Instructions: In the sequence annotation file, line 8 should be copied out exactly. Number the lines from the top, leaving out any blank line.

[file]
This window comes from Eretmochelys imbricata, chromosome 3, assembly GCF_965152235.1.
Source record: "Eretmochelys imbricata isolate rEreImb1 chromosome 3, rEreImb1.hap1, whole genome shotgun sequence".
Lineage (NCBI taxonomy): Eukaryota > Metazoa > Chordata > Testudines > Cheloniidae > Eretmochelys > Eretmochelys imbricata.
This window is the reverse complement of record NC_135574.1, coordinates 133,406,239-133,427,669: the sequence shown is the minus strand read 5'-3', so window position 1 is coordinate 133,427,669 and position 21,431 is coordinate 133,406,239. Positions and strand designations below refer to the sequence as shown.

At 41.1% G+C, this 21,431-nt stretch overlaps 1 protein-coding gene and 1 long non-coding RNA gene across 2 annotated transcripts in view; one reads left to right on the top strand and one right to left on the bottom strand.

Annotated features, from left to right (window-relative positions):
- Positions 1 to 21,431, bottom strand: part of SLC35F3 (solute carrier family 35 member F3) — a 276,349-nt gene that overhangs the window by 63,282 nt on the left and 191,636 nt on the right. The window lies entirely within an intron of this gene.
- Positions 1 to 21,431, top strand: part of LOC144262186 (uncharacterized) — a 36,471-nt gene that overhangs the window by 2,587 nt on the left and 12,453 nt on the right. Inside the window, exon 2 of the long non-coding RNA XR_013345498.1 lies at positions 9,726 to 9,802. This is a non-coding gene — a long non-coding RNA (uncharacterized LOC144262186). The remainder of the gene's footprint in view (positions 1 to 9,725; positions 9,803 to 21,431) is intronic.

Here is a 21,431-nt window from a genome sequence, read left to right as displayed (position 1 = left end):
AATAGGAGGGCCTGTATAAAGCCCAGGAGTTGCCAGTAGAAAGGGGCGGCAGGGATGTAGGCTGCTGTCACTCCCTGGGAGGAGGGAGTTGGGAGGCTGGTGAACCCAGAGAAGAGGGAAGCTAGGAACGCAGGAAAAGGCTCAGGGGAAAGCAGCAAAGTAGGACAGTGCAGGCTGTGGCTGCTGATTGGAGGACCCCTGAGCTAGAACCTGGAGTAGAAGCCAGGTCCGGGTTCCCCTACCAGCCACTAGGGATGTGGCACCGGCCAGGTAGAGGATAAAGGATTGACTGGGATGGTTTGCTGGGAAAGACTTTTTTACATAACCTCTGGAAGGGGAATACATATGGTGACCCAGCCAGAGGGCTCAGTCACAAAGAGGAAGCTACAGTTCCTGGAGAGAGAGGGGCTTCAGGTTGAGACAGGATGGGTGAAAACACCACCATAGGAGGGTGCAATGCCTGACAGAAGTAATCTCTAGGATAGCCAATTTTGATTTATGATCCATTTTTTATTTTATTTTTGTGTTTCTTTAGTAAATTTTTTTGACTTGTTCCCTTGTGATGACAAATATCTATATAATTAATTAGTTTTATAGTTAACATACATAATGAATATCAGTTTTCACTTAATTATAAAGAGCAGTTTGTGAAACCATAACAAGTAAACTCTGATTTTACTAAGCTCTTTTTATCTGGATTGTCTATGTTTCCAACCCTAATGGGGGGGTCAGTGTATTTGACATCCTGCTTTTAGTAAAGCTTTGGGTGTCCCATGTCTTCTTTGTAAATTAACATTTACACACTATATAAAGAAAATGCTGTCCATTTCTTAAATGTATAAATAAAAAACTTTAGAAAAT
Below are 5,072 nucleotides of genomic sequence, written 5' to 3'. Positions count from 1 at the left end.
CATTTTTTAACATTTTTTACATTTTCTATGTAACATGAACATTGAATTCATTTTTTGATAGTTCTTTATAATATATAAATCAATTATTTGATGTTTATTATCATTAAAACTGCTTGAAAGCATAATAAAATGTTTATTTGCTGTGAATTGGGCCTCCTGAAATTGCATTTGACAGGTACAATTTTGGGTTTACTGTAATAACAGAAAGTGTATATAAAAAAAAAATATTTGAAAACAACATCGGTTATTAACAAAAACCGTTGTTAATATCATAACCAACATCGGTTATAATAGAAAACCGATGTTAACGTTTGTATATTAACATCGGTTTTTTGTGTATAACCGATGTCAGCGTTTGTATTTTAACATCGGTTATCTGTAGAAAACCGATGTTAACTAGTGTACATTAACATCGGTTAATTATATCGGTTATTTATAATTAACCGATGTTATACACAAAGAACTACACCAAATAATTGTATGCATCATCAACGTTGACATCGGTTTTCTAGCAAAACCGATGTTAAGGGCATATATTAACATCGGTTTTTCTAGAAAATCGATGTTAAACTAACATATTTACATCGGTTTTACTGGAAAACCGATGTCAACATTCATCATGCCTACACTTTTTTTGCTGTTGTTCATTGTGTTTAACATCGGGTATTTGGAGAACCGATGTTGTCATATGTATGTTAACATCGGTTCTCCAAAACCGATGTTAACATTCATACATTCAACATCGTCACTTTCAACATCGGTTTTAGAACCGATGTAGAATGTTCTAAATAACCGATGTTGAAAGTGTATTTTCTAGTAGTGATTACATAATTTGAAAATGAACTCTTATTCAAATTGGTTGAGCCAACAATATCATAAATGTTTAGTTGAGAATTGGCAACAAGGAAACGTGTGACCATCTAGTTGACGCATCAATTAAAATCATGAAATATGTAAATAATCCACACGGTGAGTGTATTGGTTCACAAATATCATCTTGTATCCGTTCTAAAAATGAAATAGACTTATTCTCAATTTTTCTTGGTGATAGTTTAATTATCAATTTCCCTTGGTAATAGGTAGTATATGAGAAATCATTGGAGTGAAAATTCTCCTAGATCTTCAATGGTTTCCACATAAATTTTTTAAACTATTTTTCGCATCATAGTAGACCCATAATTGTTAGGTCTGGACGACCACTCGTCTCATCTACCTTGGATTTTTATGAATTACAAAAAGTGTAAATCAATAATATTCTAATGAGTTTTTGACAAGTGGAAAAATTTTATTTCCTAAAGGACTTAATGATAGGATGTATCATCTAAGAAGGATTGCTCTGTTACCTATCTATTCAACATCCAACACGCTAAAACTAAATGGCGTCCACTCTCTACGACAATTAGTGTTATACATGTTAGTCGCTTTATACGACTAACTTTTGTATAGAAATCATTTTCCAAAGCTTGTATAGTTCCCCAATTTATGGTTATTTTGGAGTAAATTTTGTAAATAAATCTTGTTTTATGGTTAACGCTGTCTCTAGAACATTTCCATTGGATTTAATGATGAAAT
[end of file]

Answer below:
- Positions 1 to 21,431, top strand: part of LOC144262186 (uncharacterized) — a 36,471-nt gene that overhangs the window by 2,587 nt on the left and 12,453 nt on the right. Inside the window, exon 2 of the long non-coding RNA XR_013345498.1 lies at positions 9,726 to 9,802. This is a non-coding gene — a long non-coding RNA (uncharacterized LOC144262186). The remainder of the gene's footprint in view (positions 1 to 9,725; positions 9,803 to 21,431) is intronic.